Calvin Harris finally proves to listeners he’s more than a recycled formula EDM DJ to a producer who can create a hit in any genre.
Young, Dumb & Broke REMIX | Khalid feat. Rae Sremmurd and Lil Yachty
Yeah, we’re just young, dumb and broke, but we still got love to give
2 Good 2 Be True | Nite Jewel
Nite Jewel’s “2 Good 2 Be True” is an ultra laid back, synth-heavy that mixes R&B and indie dance.
DNA. | Kendrick Lamar
I got, I got, I got, I got loyalty, got royalty inside my DNA.
Drew Barrymore | SZA
Do you really wanna love me down like you say you do?
Neon Lights | Taylor Bennett
Chance the Rapper’s little brother steps out of his shadow to give you a fun catchy bop that very reminiscing of Chance’s earlier work Acid Rap.
Summer Bummer | Lana Del Rey feat. A$AP Rocky
Don’t be a bummer, babe.
Chanel | Frank Ocean
2016 burnt some discs, 2017 ideas playing off a Walkman
GOLD | BROCKHAMPTON
If you haven’t listened to Brockhampton, do it now!
Good Drank | 2 Chainz feat Gucci Mane
The only guy who has never disappointed me is 2 Chainz.
New Rules | Dua Lipa
Rules to live by: One, don’t pick up the phone, you know he’s only calling ‘cause he’s drunk and alone. Two, don’t let him in, you have to kick him to again. Three, don’t be his friend, you know you’re gonna wake up in his bed in the morning. And ain't getting over him.
Crew REMIX | GoldLink
DMV's GoldLink creates the quintessential chill out summer vibe track with "Crew".
SHC | Foster the People
Foster the People returns to their fun rock/pop sound with haunting lyrics that makes you feel weird dancing along to. But that’s the fun part of listening to Foster the People.
Naughty Ride | WizKid
WizKid’s “Naughty Ride” is a seductive island track with hypnotic clapping precussions that will encourage you to find the nearest hottie to dance on.
Where This Flower Blooms | Tyler, the Creator feat. Frank Ocean
I rock, I roll, I bloom, I glow.
Swish Swish | Katy Perry feat. Nick Minaj
I love a good pop diva feud. Katy Perry didn’t hold back with her revenge track against Taylor Swift. Katy called T.Swift calculated (eek) and an old coupon expired (whatever that means.). Plus the lyric video has meme queen Gretchen.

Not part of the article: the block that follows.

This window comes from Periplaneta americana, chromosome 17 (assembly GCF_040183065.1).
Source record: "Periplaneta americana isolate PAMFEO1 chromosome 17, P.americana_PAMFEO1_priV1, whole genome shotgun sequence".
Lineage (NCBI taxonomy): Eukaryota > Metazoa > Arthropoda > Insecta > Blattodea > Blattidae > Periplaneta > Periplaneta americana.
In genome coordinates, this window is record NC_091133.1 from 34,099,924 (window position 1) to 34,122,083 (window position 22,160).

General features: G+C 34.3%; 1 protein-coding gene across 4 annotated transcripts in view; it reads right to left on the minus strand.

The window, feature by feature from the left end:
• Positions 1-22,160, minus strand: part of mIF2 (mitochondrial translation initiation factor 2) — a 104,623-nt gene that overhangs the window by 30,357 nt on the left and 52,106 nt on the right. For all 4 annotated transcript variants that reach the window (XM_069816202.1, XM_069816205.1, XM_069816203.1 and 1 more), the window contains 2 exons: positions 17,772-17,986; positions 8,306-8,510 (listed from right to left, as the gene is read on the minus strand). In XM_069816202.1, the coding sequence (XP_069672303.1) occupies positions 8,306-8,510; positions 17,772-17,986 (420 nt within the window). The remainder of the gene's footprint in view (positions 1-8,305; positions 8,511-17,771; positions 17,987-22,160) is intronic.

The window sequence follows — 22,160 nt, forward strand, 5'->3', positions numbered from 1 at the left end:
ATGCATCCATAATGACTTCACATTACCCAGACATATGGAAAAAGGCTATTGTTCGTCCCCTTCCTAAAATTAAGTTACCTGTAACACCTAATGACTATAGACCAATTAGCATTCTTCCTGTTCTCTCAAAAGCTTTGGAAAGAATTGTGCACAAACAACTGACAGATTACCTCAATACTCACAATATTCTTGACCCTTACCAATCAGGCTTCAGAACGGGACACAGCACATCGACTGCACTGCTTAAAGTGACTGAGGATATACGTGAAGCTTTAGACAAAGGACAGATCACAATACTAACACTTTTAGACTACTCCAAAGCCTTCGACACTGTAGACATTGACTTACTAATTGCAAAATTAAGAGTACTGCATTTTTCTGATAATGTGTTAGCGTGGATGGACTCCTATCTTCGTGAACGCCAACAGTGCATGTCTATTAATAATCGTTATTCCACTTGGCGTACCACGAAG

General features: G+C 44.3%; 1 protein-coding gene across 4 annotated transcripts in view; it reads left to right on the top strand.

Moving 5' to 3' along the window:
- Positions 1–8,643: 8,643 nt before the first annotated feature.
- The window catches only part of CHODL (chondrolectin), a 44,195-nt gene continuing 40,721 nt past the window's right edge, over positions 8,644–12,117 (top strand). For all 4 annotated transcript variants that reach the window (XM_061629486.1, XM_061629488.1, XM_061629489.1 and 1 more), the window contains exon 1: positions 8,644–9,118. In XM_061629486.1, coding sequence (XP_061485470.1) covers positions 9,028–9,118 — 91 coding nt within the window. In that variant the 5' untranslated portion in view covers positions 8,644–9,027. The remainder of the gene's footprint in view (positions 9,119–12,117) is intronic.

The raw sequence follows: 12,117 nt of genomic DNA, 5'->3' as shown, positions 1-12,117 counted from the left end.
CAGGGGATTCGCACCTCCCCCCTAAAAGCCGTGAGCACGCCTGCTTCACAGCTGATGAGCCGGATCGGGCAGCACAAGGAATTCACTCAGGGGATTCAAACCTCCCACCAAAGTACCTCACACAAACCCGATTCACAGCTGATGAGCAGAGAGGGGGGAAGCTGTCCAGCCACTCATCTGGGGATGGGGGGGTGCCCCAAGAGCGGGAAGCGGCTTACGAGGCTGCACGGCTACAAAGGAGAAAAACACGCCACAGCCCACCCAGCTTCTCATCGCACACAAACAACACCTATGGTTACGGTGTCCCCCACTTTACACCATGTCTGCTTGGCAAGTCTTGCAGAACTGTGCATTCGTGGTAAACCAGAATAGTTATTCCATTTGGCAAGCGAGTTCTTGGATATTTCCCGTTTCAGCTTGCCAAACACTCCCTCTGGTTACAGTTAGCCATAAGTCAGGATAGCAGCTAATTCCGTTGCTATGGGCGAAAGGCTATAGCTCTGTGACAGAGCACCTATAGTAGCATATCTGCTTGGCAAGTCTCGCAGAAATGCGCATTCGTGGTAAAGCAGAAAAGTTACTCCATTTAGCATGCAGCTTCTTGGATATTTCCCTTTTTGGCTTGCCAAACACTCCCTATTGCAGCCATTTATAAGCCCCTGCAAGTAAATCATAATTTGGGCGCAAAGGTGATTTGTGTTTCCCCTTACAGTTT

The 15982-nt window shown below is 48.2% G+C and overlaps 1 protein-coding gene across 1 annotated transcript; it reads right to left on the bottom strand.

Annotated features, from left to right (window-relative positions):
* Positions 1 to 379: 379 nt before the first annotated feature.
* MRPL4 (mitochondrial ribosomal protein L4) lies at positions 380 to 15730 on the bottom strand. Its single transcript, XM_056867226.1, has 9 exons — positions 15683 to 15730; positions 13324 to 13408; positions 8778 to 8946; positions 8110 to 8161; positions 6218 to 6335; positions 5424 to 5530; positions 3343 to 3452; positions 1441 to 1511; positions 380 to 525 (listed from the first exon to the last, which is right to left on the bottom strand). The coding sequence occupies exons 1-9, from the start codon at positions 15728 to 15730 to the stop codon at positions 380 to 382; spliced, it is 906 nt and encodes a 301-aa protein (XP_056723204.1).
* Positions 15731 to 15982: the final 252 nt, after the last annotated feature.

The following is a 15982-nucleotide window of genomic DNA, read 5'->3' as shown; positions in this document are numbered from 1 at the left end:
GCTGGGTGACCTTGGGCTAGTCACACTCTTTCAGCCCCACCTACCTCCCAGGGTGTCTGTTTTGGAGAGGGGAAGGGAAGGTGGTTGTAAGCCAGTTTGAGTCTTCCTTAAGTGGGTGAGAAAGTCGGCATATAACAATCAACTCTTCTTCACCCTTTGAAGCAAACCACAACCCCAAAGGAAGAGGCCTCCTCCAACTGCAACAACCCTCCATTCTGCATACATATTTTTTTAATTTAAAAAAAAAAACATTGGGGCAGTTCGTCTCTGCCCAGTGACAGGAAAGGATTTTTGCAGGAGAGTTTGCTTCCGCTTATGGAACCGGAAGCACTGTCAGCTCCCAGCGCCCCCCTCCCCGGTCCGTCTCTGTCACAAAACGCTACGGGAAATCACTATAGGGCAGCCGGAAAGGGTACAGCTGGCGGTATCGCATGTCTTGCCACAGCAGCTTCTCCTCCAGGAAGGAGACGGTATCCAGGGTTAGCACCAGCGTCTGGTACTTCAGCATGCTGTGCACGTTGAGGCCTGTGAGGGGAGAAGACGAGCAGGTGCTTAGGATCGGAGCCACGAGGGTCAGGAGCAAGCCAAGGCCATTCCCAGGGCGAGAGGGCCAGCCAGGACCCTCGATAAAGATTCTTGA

You can listen to the entire playlist on Spotify.
Jay Z released his album 4:44 in June and shared his side of the story from Beyoncé’s recent album Lemonade. Just in case you’ve been living in a cave for the last two years, Beyoncé released the critically acclaimed album Lemonade, where she bared her soul and gave the world an insight on the normally private couple’s personal life. Sharing that there may have been infidelity, marital issues and trust issues between the two during their relationship, which shocked the world. Both chose not speak on the album or their relationship however Jay Z released his recent album, and on the LP’s title track, he opened up on their relationship’s imperfections. His ability to be vulnerable gave us insight and proved that this power couple is more like us than we had ever imagined. Hearing their relationship issues made them relatable. But one thing that sticks out is how much power men hold within the relationship when they cause issues.
During Jay Z’s early career the majority of his songs relating to relationships was mostly “me give my heart to a woman? Not for nothing, never happen, I’ll be forever mackin.” Until he met Beyoncé in the early 2001, and slowly we saw a transformation of a softer Jay with his music, lyrics and image throughout their relationship. Although they have always been private about their relationship, we were able to see glimpse of their relationship through their music. In Pharrell’s “Frontin,” Jay Z declared “stuntin like you ain’t my only girl but you are. I’m ready to stop when you are.” And Beyoncé’s first solo single that certified her as a super star was “Crazy in Love” where she sung how sprung she was. But nothing made their relationship’s woes more clearer then when Lemonade dropped with the HBO visual special. This was after the leaked video of Solange beating up Jay Z in the elevator after the MET gala and we all wanted to know what made Bey’s baby sister go off.
On the track “4:44,” Jay takes his time to explain not only his side of his story but basically gets down on bended knees for stepping out of their relationship multiple times and asking for forgiveness. “Look I apologized, often womanize. Took for my child to be born, see through a woman’s eyes. Took me too long for this song, I don’t deserve you.” Jay admits that it wasn’t until the birth of their first daughter, Blue to realize how much hurt he has caused to Beyoncé and how he really truly doesn’t deserve her after all they’ve been through. Later on he goes, “I’ve seen the innocence leave your eyes. I still mourn this death and I apologize for all the stillborns cause I wasn’t present.” Basically, him stepping out and cheating not only caused Beyoncé heartache but miscarriages and a stillborn. “And I apologize cause at your best you are love. And because I fall short of what I say I’m all about…thinkin’ of all the times you wasted it, on all the basic shit. I apologize.” After listening to the track “4:44,” imagining from inside of their relationship, I couldn’t help but wonder how Jay, who is 15 years older than Beyoncé, not only couldn’t realize how lucky he was to have an amazing woman like the Queen of the Beyhive but also, it took years into their relationship for him to own up to his mistakes and appreciate his union with Ms. Knowles.
Out of context, Bey and Jay probably push through the fire due to the fact that there was a lot at stake in their union outside of romance. Beyoncé soften his image and made him more accessible. Whereas Jay gave her star power (in the early 2000’s Jay was the bigger star, I know crazy to believe.) and some street cred.